Based on all the factors determined in the steps before, we compute the unusualness value U(x, y) at pixel location (x, y) as follows:

5. Experimental Results

To evaluate the performance of the proposed unusual-motion-detection model, we conducted experiments on different kinds of video. A few detailed results are shown in Figure 7. The following information is presented: the representative frames of the testing videos (Figure 7a), the temporal saliency maps of the representative frames (Figure 7b), the detected salient regions (Figure 7c), the unusualness maps of the detected salient regions (Figure 7d), and the regions that correspond to potentially unusual motions (Figure 7e).

6. Conclusions

In this paper, we have developed a model for detecting unusual motion of nearby moving regions. The model can estimate the unusualness for an output of warning messages to the driver to avoid vehicle collisions. To develop this model, two stages, salient region detection and unusual motion detection, were implemented.

Based on spatiotemporal analysis, an improved temporal attention model was presented to detect salient regions. Three factors, the speed, the motion direction, and the distance, were considered to detect the unusual motion within the detected salient regions. Experimental results show that the proposed real-time unusual-motion-detection model can effectively and efficiently detect unusually moving regions.

In our future work, we plan to extend the proposed method by taking into account not merely successive frames, but also some accumulated content (e.g. about the traffic context) of a video in order to increase the robustness of the algorithm and to incorporate an object tracking method.


The first author thanks China Scholarship Council (CSC) for supporting her stay at The University of Auckland.

Conflict of Interest

No potential conflict of interest relevant to this article was reported.

Fig. 1.

The proposed unusual-motion-detection framework.

Fig. 2.

An example of detected interest points using Scale Invariant Feature Transform (SIFT). The top figure shows the original frame. The bottom figure shows the interest points detected by a SIFT detector.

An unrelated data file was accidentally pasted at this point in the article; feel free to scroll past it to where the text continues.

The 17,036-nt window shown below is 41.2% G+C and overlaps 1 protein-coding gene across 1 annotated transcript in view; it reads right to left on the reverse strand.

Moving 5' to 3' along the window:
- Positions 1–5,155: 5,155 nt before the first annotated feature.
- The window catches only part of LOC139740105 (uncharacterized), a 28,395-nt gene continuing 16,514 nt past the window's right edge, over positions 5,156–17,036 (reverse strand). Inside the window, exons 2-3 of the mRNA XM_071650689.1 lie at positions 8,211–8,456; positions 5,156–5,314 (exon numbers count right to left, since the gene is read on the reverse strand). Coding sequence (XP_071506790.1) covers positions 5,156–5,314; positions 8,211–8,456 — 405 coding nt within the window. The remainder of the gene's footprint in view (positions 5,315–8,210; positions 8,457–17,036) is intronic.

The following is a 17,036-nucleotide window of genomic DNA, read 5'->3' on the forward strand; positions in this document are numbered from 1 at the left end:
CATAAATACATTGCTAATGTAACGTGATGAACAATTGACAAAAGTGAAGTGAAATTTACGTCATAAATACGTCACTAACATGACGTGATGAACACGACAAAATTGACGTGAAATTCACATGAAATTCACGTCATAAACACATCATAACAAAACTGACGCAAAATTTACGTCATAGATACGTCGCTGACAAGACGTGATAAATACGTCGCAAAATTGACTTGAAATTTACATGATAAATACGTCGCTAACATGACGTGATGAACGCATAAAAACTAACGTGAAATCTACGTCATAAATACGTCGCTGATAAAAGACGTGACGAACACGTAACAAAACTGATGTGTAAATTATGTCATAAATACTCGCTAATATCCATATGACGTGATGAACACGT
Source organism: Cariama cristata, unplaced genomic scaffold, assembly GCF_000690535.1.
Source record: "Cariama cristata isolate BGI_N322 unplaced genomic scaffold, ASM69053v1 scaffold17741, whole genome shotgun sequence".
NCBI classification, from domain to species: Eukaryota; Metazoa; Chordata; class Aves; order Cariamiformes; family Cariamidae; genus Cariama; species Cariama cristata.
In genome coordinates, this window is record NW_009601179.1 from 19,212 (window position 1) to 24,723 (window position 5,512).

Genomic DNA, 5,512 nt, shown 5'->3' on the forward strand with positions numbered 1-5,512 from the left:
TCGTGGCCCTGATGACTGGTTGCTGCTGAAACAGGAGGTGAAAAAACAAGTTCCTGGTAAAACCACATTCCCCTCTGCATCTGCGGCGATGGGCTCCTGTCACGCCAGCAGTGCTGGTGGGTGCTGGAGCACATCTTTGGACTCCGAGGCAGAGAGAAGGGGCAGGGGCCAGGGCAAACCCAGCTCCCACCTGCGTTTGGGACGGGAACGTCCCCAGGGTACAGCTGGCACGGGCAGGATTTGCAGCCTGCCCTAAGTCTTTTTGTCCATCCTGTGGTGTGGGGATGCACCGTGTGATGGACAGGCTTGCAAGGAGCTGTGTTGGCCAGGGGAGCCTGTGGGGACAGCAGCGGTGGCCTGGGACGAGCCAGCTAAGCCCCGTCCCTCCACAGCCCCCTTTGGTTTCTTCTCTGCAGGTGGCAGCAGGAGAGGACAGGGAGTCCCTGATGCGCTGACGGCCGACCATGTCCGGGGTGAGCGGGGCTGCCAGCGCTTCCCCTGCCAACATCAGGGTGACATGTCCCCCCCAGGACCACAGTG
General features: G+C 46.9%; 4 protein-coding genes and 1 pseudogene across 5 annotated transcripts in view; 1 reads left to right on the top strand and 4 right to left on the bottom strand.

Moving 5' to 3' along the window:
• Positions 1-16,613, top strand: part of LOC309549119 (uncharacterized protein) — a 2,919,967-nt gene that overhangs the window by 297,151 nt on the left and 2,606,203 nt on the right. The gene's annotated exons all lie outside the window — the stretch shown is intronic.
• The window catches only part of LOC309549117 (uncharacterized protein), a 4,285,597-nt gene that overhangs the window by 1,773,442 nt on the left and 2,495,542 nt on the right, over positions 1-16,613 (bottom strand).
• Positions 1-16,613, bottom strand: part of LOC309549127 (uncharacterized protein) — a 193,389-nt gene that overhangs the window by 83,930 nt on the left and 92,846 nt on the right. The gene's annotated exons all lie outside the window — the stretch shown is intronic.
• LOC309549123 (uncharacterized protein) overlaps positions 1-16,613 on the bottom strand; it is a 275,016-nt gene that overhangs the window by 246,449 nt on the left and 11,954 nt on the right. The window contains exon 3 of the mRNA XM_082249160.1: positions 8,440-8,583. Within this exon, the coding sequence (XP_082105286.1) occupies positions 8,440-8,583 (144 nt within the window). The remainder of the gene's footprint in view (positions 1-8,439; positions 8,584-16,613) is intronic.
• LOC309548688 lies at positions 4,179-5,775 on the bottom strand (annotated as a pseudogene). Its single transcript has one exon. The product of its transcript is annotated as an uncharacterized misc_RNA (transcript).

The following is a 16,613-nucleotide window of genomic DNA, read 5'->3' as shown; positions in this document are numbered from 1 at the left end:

Fig. 3.

Flowchart of the salient region detection based on visual attention.

Fig. 4.

An example of salient region detection based on visual attention. The top left figure shows the original frame, the top middle figure shows the dense point correspondences, and the top right figure shows the background points. The bottom left figure shows clustering results for the inliers of H1, the bottom middle figure shows the salient map, and the bottom right figure shows the salient region.

Fig. 5.

Flowchart of unusual motion detection within detected salient regions.

Fig. 6.

The motion direction for a pixel.

Fig. 7.

Unusual motion detection results for three different videos. Row (a) shows the original frames; row (b) shows the temporal saliency maps; row (c) shows the detected salient regions; row (d) shows the unusualness maps; and row (e) shows the regions that correspond to potentially unusual motions in the selected video (e.g. in the left column, correctly a bicyclist in the left region, and, incorrectly, motion on the ground due the the moving shadow caused by the car on the right).

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Li-hua Fu is an associate professor at the College of Computer Science, Beijing University of Technology. She received the Ph.D. degree in computer software and theory from Northwestern Polytechnical University, China. Currently, her main research interests include computer vision, image processing, and image understanding.

Wei-dong Wu is a Master student at the College of Computer Science, Beijing University of Technology. His research is in the fields of visual attention detection and pattern recognition.

Yu Zhang is an undergraduate student at the College of Computer Science, Beijing University of Technology. His research activities are related to studying optical flow.

Reinhard Klette is a Fellow of the Royal Society of New Zealand and a professor at Auckland University of Technology. He (co-)authored more than 400 publications in peer-reviewed journals or conferences, and books on computer vision, image processing, geometric algorithms, and panoramic imaging. He was an associate editor of IEEE PAMI (2001–2008).